While the decision is seen as a major legal declaration regarding one of the world's most contested regions, the true impact is uncertain given the tribunal has no power of enforcement.

In the new policy paper, China asserts its sovereignty over the South China Sea islands and their surrounding waters and opposes other countries' "illegal claims and occupation."

The paper blamed the Philippines for violating an agreement with China to settle the disputes through bilateral negotiation and said Manila "distorted facts and concocted a pack of lies" to push forward the arbitration proceedings.

Still, Liu said, China remained committed to negotiations with the Philippines, noting new Philippine President Rodrigo Duterte's positive remarks on the issue.

"China stands ready to work with the new Philippine government," Liu said. He added that "early removal of obstacles posed by the arbitration case" would help efforts to improve relations.

While the findings cannot reverse China's actions, it still constitutes a rebuke, carrying with it the force of the international community's opinion. It also gives heart to small countries in Asia that have helplessly chafed at China's expansionism, backed by its military and economic power.

"The Philippines strongly affirms its respect for this milestone decision as an important contribution to ongoing efforts in addressing disputes in the South China Sea," Philippine Foreign Secretary Perfecto Yasay said in Manila, calling on "all those concerned to exercise restraint and sobriety."


DEL ROSARIO

Former Foreign Secretary Albert del Rosario, who helped oversee the filing of the case, said the ruling underscored "our collective belief that right is might and that international law is the great equalizer among states."

Del Rosario stressed that it was important for the ruling to be accepted by all.

"For the sake of maintaining international order, it is imperative that the Award and clarification of maritime entitlements be accepted by all relevant countries - without exception - so that we can work together on how remaining issues can be peacefully resolved," he said.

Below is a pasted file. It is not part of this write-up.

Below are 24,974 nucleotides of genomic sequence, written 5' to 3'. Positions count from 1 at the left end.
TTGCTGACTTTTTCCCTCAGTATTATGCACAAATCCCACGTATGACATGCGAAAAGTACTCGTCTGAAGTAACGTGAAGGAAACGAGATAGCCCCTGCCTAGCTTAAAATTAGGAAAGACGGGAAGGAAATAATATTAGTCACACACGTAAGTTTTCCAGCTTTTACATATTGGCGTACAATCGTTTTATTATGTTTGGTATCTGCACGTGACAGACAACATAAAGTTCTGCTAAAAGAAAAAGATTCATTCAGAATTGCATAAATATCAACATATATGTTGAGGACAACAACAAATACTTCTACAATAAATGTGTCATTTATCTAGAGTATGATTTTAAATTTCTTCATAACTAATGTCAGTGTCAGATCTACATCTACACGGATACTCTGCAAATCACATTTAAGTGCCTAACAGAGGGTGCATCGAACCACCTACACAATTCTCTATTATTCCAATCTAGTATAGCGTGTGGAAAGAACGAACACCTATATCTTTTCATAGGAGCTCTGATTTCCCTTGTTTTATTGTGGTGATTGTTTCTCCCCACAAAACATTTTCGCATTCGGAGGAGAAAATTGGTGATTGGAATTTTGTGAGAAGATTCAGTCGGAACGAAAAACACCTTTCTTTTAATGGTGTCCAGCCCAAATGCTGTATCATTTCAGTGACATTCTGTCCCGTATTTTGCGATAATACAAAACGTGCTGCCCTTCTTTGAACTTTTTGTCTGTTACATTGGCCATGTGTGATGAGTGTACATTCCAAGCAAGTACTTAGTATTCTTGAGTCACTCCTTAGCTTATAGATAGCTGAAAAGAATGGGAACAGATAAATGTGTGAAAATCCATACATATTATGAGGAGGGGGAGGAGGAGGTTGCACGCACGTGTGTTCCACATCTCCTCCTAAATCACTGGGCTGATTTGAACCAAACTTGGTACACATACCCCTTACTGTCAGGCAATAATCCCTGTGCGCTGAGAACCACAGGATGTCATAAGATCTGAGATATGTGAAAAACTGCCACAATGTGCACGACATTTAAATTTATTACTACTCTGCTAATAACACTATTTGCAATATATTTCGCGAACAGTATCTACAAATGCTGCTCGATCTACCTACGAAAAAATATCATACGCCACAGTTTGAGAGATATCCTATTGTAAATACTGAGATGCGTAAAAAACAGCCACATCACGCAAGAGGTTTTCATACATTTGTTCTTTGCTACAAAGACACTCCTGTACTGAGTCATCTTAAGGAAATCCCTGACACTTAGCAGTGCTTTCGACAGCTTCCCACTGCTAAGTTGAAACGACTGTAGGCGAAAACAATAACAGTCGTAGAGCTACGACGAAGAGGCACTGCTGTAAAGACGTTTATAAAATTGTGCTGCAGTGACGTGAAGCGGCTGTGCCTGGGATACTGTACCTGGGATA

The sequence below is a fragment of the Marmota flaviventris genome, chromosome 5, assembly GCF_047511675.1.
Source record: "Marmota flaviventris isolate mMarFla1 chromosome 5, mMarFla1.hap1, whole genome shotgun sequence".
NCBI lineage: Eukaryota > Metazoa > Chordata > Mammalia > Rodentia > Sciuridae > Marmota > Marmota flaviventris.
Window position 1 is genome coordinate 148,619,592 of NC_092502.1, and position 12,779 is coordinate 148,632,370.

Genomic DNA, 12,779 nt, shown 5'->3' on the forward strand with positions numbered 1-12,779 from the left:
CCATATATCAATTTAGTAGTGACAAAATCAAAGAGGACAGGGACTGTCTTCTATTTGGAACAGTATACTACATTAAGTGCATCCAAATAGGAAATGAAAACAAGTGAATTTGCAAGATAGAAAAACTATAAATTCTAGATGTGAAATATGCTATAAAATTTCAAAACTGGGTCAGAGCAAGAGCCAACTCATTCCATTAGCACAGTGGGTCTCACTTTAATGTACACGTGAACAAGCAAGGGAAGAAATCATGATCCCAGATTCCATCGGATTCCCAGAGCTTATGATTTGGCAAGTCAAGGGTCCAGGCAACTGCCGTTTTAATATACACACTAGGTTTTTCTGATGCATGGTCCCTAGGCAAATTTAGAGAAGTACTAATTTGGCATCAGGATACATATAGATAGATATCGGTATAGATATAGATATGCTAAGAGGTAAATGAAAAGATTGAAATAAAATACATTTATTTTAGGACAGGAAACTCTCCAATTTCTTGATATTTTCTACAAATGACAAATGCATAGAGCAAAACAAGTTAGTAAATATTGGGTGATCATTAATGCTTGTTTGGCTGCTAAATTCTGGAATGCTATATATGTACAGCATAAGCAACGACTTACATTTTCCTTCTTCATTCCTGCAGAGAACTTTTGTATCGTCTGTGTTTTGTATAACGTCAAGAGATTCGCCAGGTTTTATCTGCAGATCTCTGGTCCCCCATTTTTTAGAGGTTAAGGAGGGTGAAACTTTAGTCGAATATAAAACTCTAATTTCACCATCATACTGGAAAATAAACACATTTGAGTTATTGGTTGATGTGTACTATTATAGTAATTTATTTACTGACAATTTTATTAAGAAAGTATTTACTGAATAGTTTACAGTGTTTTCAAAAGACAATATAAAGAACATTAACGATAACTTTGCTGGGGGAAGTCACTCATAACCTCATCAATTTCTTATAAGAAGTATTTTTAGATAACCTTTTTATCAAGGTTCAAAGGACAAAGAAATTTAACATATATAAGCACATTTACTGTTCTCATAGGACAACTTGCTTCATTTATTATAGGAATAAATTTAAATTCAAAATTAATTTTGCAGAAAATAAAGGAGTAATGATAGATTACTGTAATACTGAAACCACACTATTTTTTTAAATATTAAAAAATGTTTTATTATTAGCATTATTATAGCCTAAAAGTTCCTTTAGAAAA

Six regional governments have overlapping territorial claims in the South China Sea, waters that are rich in fishing stocks and potential energy resources and where an estimated $5 trillion in global trade passes each year.

The disputes have also increased friction between China and the United States, which has ramped up its military presence in the region as China has expanded its navy's reach farther offshore.

White House spokesman Josh Earnest reacted to the ruling by encourage all parties to "acknowledge the final and binding nature of this tribunal."

Earnest spoke to reporters aboard Air Force One as President Barack Obama was flying to Dallas. He said the United States was not a claimant in the case and that it seeks a peaceful resolution to disputes and competing claims in the region, while preserving the U.S.'s ability engage in the freedom of navigation and commerce.

Earnest said the White House sees the potential that the tribunal's ruling could aid in the resolution of the dispute in a way that doesn't further inflame the situation. He also urged the parties not to use the ruling as an opportunity to engage in escalatory or provocative actions.